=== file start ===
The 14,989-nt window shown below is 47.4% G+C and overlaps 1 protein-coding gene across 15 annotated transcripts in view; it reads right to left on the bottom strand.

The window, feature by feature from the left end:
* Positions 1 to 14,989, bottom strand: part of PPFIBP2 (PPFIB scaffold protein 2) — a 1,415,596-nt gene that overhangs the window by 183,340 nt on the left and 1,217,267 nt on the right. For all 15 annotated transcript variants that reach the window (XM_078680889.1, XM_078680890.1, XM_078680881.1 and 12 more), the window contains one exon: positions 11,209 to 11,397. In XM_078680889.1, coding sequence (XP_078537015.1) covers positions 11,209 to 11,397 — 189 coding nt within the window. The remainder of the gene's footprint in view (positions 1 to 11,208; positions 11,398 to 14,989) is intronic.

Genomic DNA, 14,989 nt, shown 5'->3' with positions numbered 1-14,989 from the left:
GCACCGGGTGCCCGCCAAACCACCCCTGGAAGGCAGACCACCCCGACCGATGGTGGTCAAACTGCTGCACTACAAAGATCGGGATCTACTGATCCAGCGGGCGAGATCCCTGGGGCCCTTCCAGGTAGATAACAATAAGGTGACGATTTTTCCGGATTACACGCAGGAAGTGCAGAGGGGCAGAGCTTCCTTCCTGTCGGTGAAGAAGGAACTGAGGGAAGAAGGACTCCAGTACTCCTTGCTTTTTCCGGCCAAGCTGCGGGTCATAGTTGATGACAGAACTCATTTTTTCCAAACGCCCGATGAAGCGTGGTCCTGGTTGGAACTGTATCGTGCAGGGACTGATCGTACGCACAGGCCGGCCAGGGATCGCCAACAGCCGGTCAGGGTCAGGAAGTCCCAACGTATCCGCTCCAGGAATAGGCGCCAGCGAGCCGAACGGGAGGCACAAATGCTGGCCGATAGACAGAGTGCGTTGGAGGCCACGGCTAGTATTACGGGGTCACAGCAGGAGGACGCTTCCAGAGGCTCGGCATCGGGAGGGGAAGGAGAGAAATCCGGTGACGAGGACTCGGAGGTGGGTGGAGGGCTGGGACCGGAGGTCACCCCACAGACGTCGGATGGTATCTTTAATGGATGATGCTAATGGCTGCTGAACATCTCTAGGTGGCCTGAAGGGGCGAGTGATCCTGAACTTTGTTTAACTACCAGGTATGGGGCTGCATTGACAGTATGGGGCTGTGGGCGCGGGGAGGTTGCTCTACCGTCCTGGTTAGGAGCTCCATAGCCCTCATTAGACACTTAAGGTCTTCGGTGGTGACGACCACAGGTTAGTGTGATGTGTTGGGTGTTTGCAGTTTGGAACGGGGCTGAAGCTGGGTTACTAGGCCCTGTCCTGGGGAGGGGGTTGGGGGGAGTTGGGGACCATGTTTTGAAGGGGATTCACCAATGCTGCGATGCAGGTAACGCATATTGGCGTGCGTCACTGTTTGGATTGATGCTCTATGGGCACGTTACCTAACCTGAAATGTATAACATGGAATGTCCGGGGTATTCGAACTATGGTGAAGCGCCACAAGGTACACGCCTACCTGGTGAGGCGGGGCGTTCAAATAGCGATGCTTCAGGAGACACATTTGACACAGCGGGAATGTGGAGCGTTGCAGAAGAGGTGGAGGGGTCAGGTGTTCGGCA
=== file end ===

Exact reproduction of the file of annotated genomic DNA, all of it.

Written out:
The 14,989-nt window shown below is 47.4% G+C and overlaps 1 protein-coding gene across 15 annotated transcripts in view; it reads right to left on the bottom strand.

The window, feature by feature from the left end:
* Positions 1 to 14,989, bottom strand: part of PPFIBP2 (PPFIB scaffold protein 2) — a 1,415,596-nt gene that overhangs the window by 183,340 nt on the left and 1,217,267 nt on the right. For all 15 annotated transcript variants that reach the window (XM_078680889.1, XM_078680890.1, XM_078680881.1 and 12 more), the window contains one exon: positions 11,209 to 11,397. In XM_078680889.1, coding sequence (XP_078537015.1) covers positions 11,209 to 11,397 — 189 coding nt within the window. The remainder of the gene's footprint in view (positions 1 to 11,208; positions 11,398 to 14,989) is intronic.

Genomic DNA, 14,989 nt, shown 5'->3' with positions numbered 1-14,989 from the left:
GCACCGGGTGCCCGCCAAACCACCCCTGGAAGGCAGACCACCCCGACCGATGGTGGTCAAACTGCTGCACTACAAAGATCGGGATCTACTGATCCAGCGGGCGAGATCCCTGGGGCCCTTCCAGGTAGATAACAATAAGGTGACGATTTTTCCGGATTACACGCAGGAAGTGCAGAGGGGCAGAGCTTCCTTCCTGTCGGTGAAGAAGGAACTGAGGGAAGAAGGACTCCAGTACTCCTTGCTTTTTCCGGCCAAGCTGCGGGTCATAGTTGATGACAGAACTCATTTTTTCCAAACGCCCGATGAAGCGTGGTCCTGGTTGGAACTGTATCGTGCAGGGACTGATCGTACGCACAGGCCGGCCAGGGATCGCCAACAGCCGGTCAGGGTCAGGAAGTCCCAACGTATCCGCTCCAGGAATAGGCGCCAGCGAGCCGAACGGGAGGCACAAATGCTGGCCGATAGACAGAGTGCGTTGGAGGCCACGGCTAGTATTACGGGGTCACAGCAGGAGGACGCTTCCAGAGGCTCGGCATCGGGAGGGGAAGGAGAGAAATCCGGTGACGAGGACTCGGAGGTGGGTGGAGGGCTGGGACCGGAGGTCACCCCACAGACGTCGGATGGTATCTTTAATGGATGATGCTAATGGCTGCTGAACATCTCTAGGTGGCCTGAAGGGGCGAGTGATCCTGAACTTTGTTTAACTACCAGGTATGGGGCTGCATTGACAGTATGGGGCTGTGGGCGCGGGGAGGTTGCTCTACCGTCCTGGTTAGGAGCTCCATAGCCCTCATTAGACACTTAAGGTCTTCGGTGGTGACGACCACAGGTTAGTGTGATGTGTTGGGTGTTTGCAGTTTGGAACGGGGCTGAAGCTGGGTTACTAGGCCCTGTCCTGGGGAGGGGGTTGGGGGGAGTTGGGGACCATGTTTTGAAGGGGATTCACCAATGCTGCGATGCAGGTAACGCATATTGGCGTGCGTCACTGTTTGGATTGATGCTCTATGGGCACGTTACCTAACCTGAAATGTATAACATGGAATGTCCGGGGTATTCGAACTATGGTGAAGCGCCACAAGGTACACGCCTACCTGGTGAGGCGGGGCGTTCAAATAGCGATGCTTCAGGAGACACATTTGACACAGCGGGAATGTGGAGCGTTGCAGAAGAGGTGGAGGGGTCAGGTGTTCGGCA